A question I have.... Why do they need to re-create the scene as much as possible? Dont they just have to be there in the plane? Why bother with dead mans shoes and guitar cases??
What exactly does this have to do with them getting back to the island. If they re just on the plane and the plane is set to fly through one of these windows surely that would be enough.
What are they trying to trick by substituting people for objects?
Explanations??
In addition, is there an importance to Hurley's buying most of the plane? I'd think it would be more accurate if the plane was as full as Oceanic's Flight 815.

I think Hurley is concerned about saving lives---he doesn't want innocent people to be in a plane crash--Hurley has caused enough problems by the 'cursed numbers'--I don't think he wants to add to that guilt.

Offline CastawayCayley

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Re: 316: Question of the Week
« Reply #38 on: February 23, 2009, 11:39:59 PM »
A question I have.... Why do they need to re-create the scene as much as possible? Dont they just have to be there in the plane? Why bother with dead mans shoes and guitar cases??
What exactly does this have to do with them getting back to the island. If they re just on the plane and the plane is set to fly through one of these windows surely that would be enough.
What are they trying to trick by substituting people for objects?
Explanations??
In addition, is there an importance to Hurley's buying most of the plane? I'd think it would be more accurate if the plane was as full as Oceanic's Flight 815.

I think Hurley is concerned about saving lives---he doesn't want innocent people to be in a plane crash--Hurley has caused enough problems by the 'cursed numbers'--I don't think he wants to add to that guilt.

I agree with Hatch Monkey. He cares. He doesn't want innocent lives on that flight. He may not have gotten the message about having to "recreate the flight", he just might have gotten the message to be on 316 and he'd get back. Period. Also, I believe that there will not be a guitar in that case. He's the comic relief on the show, it has to be something silly in there.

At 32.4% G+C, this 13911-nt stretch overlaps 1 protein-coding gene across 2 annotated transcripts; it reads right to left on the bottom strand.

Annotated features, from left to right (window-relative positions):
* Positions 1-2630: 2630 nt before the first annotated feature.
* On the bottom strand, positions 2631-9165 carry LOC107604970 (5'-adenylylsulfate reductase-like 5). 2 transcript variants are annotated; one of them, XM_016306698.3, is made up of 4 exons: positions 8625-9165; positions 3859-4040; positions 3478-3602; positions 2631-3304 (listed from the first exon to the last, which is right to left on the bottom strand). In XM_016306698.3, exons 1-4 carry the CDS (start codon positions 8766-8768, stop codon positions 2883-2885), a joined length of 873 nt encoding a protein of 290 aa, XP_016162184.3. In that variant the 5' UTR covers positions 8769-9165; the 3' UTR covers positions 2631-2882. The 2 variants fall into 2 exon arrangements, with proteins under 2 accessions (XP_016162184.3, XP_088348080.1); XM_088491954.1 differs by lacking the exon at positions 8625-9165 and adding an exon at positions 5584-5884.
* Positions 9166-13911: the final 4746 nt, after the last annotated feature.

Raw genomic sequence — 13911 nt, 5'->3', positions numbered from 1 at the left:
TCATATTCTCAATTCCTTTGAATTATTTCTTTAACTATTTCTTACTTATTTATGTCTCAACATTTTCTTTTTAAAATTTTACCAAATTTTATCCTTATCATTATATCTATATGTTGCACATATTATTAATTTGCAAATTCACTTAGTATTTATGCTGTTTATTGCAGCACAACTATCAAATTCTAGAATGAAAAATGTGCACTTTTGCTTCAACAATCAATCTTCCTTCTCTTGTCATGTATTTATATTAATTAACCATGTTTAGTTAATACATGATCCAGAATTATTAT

Offline jamesl

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Re: 316: Question of the Week
« Reply #39 on: February 23, 2009, 11:47:02 PM »
I don't know if if this question has been ask but If Ben had to move the Island then why? If the Island is always moving?

Charles Widmore knew the location of the island and was getting "too close" for Ben's comfort. The island had to be moved to get away from Widmore.

right, but Mrs Hawking implied that the island is ALWAYS moving
at least that's what I got from her little speech, (because she said the pendulum tells us where the island is "going to be" so it sounds as if its ALWAYS moving) and I think that's what Bostonlost is thinking too
so if the Island is always moving, how did Widmore come close to finding it ? and why would Ben have to move it, if its always moving ?
I think that's what Bostonlost is asking ?




Offline CastawayCayley

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Re: 316: Question of the Week
« Reply #40 on: February 23, 2009, 11:47:13 PM »
I don't know if if this question has been ask but If Ben had to move the Island then why? If the Island is always moving?

Our Mutual Friend (how's that for a Lost reference!!) and I talked about that at my Lost Party, and it's a fantastic question! Why would Ben need to move the island? They were supposedly threatened by Widmore's team but now we know that Widmore has been on the island and knows about it's "specialness"... why would they need to move it to hide from him? The more we see this season the more we assume Widmore knows, in which case, moving the island seems a bit moot. Additionally it has been, apparently, "always moving"? So, who exactly are we hiding the island from?

Offline TheBrightandTheDark

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Re: 316: Question of the Week
« Reply #41 on: February 24, 2009, 12:04:51 AM »